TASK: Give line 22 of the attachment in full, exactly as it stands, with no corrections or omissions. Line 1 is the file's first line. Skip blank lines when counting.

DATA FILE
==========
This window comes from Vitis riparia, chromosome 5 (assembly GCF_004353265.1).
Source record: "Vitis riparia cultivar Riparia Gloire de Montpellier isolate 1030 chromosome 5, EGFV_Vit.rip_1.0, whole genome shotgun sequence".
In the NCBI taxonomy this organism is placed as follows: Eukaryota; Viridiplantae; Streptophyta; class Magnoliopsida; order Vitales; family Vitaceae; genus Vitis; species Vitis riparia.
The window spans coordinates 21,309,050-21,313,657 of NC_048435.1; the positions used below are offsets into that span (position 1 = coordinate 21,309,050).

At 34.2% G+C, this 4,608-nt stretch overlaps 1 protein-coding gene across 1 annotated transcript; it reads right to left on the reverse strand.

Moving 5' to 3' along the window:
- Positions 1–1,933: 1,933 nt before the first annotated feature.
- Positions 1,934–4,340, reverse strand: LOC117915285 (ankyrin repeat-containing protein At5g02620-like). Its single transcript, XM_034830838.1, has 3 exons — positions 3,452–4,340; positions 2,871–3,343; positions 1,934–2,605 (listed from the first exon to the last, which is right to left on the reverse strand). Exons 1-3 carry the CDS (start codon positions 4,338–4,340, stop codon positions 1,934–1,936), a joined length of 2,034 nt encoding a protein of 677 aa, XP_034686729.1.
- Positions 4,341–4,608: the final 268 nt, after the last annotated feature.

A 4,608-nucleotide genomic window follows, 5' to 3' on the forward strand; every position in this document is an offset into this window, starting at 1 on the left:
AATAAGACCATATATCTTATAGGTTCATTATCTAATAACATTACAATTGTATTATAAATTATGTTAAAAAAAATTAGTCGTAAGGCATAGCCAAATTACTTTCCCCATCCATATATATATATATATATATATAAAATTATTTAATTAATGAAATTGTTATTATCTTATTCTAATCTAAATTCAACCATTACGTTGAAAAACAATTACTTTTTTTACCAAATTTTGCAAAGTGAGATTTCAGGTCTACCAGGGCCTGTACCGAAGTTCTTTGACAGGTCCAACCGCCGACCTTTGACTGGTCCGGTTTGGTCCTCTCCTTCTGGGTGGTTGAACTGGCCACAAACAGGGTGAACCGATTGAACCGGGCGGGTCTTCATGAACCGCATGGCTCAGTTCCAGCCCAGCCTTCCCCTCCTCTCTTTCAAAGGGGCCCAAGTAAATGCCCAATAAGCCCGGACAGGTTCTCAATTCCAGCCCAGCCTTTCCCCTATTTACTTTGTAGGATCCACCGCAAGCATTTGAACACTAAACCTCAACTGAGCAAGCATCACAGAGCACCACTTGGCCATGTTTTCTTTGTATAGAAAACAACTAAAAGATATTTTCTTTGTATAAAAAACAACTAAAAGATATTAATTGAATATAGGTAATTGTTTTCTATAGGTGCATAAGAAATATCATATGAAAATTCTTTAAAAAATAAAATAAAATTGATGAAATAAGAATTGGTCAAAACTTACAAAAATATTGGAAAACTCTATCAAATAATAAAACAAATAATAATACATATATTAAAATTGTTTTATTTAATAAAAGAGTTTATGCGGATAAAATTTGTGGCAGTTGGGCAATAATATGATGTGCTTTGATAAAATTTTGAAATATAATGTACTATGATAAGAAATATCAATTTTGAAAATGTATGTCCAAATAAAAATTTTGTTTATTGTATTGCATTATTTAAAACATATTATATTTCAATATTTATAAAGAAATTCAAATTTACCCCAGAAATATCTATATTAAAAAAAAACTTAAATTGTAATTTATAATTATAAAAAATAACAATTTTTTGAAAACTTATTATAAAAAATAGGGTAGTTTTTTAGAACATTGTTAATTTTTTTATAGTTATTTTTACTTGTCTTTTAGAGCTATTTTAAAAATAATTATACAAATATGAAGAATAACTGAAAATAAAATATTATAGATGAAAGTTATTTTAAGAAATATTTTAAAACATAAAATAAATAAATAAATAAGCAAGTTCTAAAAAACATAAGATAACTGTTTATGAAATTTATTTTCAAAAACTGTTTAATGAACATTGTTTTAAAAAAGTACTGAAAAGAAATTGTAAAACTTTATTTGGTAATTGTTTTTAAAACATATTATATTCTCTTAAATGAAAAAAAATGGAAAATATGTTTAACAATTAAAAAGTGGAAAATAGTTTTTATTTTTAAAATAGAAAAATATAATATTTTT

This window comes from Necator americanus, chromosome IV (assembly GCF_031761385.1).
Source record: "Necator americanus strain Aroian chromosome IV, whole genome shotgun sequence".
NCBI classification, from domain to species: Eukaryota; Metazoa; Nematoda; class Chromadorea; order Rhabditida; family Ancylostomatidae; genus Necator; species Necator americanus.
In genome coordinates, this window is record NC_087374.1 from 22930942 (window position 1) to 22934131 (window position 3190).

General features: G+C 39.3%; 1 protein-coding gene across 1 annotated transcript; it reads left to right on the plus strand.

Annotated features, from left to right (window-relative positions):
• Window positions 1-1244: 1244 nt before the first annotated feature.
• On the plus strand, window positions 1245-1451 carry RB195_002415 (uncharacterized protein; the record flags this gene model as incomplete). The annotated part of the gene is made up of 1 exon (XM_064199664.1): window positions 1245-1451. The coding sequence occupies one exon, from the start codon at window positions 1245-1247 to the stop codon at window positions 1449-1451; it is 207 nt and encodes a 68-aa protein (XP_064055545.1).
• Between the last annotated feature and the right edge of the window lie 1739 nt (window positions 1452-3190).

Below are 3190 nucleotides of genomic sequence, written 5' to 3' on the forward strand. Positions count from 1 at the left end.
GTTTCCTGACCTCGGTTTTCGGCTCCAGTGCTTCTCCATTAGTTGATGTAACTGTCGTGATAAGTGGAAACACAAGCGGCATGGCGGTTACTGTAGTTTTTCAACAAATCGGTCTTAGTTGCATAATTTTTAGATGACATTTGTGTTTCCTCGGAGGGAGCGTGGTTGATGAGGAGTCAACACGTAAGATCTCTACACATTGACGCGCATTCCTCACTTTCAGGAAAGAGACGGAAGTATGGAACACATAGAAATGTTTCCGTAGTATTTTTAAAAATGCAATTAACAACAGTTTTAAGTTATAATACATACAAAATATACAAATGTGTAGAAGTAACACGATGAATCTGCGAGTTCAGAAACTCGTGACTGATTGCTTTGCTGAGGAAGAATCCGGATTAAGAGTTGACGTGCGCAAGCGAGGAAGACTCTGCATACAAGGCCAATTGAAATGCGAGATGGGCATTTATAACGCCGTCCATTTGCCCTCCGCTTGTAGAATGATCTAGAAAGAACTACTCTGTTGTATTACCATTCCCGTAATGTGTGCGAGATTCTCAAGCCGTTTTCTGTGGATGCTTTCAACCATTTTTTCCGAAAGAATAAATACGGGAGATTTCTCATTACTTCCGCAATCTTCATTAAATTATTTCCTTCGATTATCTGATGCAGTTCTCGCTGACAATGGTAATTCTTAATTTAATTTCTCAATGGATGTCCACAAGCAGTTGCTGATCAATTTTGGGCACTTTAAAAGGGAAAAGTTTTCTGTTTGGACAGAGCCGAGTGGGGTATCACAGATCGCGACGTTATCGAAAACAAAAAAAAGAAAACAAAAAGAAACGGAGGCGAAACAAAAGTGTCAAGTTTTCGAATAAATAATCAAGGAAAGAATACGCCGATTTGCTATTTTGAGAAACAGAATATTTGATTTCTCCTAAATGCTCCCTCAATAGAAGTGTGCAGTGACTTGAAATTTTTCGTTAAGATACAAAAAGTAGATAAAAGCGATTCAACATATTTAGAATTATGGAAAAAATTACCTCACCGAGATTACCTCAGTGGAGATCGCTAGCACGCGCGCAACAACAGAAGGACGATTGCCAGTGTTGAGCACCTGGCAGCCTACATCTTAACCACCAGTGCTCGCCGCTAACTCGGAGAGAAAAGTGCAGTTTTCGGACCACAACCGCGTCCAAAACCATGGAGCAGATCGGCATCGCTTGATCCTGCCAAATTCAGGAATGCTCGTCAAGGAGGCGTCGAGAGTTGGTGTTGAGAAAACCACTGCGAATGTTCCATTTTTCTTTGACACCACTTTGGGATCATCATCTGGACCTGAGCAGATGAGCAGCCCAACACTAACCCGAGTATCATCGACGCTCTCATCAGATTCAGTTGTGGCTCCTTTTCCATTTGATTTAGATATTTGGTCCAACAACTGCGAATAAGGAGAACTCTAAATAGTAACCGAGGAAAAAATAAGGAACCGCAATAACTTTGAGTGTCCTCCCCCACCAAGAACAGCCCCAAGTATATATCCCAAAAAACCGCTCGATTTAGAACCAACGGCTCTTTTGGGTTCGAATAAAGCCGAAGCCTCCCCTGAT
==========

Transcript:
GTTTCCTGACCTCGGTTTTCGGCTCCAGTGCTTCTCCATTAGTTGATGTAACTGTCGTGATAAGTGGAAACACAAGCGGCATGGCGGTTACTGTAGTTTTTCAACAAATCGGTCTTAGTTGCATAATTTTTAGATGACATTTGTGTTTCCTCGGAGGGAGCGTGGTTGATGAGGAGTCAACACGTAAGATCTCTACACATTGACGCGCATTCCTCACTTTCAGGAAAGAGACGGAAGTATGGAACACATAGAAATGTTTCCGTAGTATTTTTAAAAATGCAATTAACAACAGTTTTAAGTTATAATACATACAAAATATACAAATGTGTAGAAGTAACACGATGAATCTGCGAGTTCAGAAACTCGTGACTGATTGCTTTGCTGAGGAAGAATCCGGATTAAGAGTTGACGTGCGCAAGCGAGGAAGACTCTGCATACAAGGCCAATTGAAATGCGAGATGGGCATTTATAACGCCGTCCATTTGCCCTCCGCTTGTAGAATGATCTAGAAAGAACTACTCTGTTGTATTACCATTCCCGTAATGTGTGCGAGATTCTCAAGCCGTTTTCTGTGGATGCTTTCAACCATTTTTTCCGAAAGAATAAATACGGGAGATTTCTCATTACTTCCGCAATCTTCATTAAATTATTTCCTTCGATTATCTGATGCAGTTCTCGCTGACAATGGTAATTCTTAATTTAATTTCTCAATGGATGTCCACAAGCAGTTGCTGATCAATTTTGGGCACTTTAAAAGGGAAAAGTTTTCTGTTTGGACAGAGCCGAGTGGGGTATCACAGATCGCGACGTTATCGAAAACAAAAAAAAGAAAACAAAAAGAAACGGAGGCGAAACAAAAGTGTCAAGTTTTCGAATAAATAATCAAGGAAAGAATACGCCGATTTGCTATTTTGAGAAACAGAATATTTGATTTCTCCTAAATGCTCCCTCAATAGAAGTGTGCAGTGACTTGAAATTTTTCGTTAAGATACAAAAAGTAGATAAAAGCGATTCAACATATTTAGAATTATGGAAAAAATTACCTCACCGAGATTACCTCAGTGGAGATCGCTAGCACGCGCGCAACAACAGAAGGACGATTGCCAGTGTTGAGCACCTGGCAGCCTACATCTTAACCACCAGTGCTCGCCGCTAACTCGGAGAGAAAAGTGCAGTTTTCGGACCACAACCGCGTCCAAAACCATGGAGCAGATCGGCATCGCTTGATCCTGCCAAATTCAGGAATGCTCGTCAAGGAGGCGTCGAGAGTTGGTGTTGAGAAAACCACTGCGAATGTTCCATTTTTCTTTGACACCACTTTGGGATCATCATCTGGACCTGAGCAGATGAGCAGCCCAACACTAACCCGAGTATCATCGACGCTCTCATCAGATTCAGTTGTGGCTCCTTTTCCATTTGATTTAGATATTTGGTCCAACAACTGCGAATAAGGAGAACTCTAAATAGTAACCGAGGAAAAAATAAGGAACCGCAATAACTTTGAGTGTCCTCCCCCACCAAGAACAGCCCCAAGTATATATCCCAAAAAACCGCTCGATTTAGAACCAACGGCTCTTTTGGGTTCGAATAAAGCCGAAGCCTCCCCTGAT